June 1, 2012
Chances are you’ve had a favorite dress shirt, blouse or dress that after a few wears, the underarms begin to look stained, faded, discolored or torn. With the heat of summer come the challenge of keeping the underarms of your shirts dry, clean, and the same color as the rest of the shirt.
Unfortunately, once the damage has been done, it’s almost impossible to restore. And, your dry cleaner has no way of knowing that your underarm fabric is becoming weakened until the effects, such as discoloration or torn fabric, are visible.
Here’s what you can do to prevent underarm staining and damage:
Change your Deodorant:
In general, the underarm discoloration occurs when a fabric comes into contact with an acid substance that eventually causes a local change of color.
The biggest culprit to your shirt underarms changing color is the type of deodorant you wear. If it has a lot of alcohol (fragrance) or aluminum you will experience the discoloration more frequently.
You could switch from an acidic antiperspirant to a neutral pH type of deodorant. Choose a brand with the lowest aluminum content that provides the protection you need. And, allow your deodorant to dry completely before dressing to reduce the amount that rubs off on the fabric.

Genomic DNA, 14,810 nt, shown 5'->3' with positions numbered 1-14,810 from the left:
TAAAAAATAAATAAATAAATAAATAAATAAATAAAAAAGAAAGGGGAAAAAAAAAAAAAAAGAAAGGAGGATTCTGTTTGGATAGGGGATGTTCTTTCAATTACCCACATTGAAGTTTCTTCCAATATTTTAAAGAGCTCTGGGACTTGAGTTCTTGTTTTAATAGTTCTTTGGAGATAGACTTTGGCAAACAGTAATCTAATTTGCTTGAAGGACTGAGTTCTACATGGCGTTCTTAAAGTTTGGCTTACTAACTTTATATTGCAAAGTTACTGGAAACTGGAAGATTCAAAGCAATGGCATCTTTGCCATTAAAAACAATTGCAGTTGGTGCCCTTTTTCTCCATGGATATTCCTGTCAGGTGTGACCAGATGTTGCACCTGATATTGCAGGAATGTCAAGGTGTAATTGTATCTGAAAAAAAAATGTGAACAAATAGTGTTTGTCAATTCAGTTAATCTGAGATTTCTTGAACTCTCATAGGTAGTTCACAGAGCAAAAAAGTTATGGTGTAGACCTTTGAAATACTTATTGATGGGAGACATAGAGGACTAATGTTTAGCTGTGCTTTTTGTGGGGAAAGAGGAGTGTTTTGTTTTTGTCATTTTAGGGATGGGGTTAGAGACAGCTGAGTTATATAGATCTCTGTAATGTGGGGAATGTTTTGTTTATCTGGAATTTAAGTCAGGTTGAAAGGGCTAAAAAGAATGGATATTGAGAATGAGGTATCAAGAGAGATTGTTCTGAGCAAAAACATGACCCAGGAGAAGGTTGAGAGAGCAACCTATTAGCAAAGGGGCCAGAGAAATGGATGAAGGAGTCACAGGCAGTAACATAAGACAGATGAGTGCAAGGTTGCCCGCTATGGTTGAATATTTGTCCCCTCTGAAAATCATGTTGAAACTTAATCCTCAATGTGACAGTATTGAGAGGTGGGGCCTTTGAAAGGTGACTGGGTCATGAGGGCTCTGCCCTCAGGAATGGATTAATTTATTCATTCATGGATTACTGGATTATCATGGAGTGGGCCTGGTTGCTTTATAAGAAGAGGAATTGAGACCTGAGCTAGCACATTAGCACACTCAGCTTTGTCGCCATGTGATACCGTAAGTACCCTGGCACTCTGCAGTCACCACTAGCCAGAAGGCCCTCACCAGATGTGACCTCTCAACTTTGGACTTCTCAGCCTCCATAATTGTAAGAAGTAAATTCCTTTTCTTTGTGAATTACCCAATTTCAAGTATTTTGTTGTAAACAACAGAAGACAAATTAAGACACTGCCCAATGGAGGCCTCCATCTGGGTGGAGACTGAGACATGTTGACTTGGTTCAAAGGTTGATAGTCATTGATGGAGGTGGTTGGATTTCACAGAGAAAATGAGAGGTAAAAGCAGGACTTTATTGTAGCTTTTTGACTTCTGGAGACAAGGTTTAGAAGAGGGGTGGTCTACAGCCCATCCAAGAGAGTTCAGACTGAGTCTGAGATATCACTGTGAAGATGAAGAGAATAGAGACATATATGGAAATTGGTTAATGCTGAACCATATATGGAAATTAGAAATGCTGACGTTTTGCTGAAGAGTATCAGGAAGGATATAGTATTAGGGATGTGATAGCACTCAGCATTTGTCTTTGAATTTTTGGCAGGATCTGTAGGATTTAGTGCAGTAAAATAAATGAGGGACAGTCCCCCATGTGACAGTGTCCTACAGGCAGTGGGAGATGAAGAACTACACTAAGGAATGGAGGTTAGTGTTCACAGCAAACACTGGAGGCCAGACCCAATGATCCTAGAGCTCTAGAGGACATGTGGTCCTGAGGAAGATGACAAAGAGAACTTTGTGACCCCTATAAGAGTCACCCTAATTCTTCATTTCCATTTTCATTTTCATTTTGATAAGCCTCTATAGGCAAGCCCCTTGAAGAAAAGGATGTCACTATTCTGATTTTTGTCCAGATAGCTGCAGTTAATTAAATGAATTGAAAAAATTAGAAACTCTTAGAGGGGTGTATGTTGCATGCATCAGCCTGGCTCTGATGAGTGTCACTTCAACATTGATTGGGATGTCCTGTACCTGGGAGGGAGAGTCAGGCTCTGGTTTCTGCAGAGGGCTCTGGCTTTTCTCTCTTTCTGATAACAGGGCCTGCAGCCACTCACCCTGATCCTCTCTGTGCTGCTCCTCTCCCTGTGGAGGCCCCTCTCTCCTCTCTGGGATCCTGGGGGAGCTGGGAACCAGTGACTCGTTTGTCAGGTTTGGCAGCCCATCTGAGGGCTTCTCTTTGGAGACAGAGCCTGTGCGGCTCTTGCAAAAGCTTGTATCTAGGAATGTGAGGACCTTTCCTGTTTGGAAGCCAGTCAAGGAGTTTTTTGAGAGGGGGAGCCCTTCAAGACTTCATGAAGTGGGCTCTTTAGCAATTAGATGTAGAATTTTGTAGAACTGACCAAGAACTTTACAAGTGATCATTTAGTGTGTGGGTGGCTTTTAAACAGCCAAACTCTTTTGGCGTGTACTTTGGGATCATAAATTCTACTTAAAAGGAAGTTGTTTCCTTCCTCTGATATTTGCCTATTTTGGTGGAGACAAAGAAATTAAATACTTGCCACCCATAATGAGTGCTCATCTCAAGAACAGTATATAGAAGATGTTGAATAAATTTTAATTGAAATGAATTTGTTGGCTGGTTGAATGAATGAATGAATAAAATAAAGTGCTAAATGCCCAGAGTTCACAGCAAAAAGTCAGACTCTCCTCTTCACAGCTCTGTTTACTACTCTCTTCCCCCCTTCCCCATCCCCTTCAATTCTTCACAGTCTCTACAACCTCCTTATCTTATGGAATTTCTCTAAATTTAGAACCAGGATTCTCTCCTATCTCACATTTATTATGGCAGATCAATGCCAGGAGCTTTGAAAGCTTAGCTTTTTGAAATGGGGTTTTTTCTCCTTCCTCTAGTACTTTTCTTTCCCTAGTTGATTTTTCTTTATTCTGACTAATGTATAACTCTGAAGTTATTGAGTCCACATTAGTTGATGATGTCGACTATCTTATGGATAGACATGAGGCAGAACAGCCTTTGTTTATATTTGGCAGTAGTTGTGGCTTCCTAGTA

Wash the garment right after wearing:
Besides the color change in your clothing under the arms you may notice weakening of the fabric – maybe even tears. This happens when antiperspirants have remained on the fabric for a period of time. As mentioned, many antiperspirants are acid-based chemicals and may also contain aluminum chlorides. These chemicals can form chemical degradation on fabrics containing cellulose fibers and holes can result.
Only you can prevent this type of chemical damage by having the shirt washed as soon as possible after wearing to have the antiperspirant removed from the garment.
Possible at home remedy:
If you’d like to try and remove the stains from washable cottons with an at home remedy, we suggest white vinegar. To remove the build-up and freshen the garments, fill the washing machine with cool water and add one cup of white vinegar. Allow shirts to soak for at least 30 minutes. Drain vinegar water and wash as usual in cool water and your regular detergent.
For discoloration your dry cleaner can sometimes neutralize the discoloration depending on the length of time the staining substance has been on the fabric and the sensitivity of the dye to acids. Unfortunately, the results are unpredictable and the color change could be permanent.
If you have an item that needs special attention, please let us take a look. We’ll do our very best to remedy the underarms of your garments that may have been affected by chemicals and perspiration.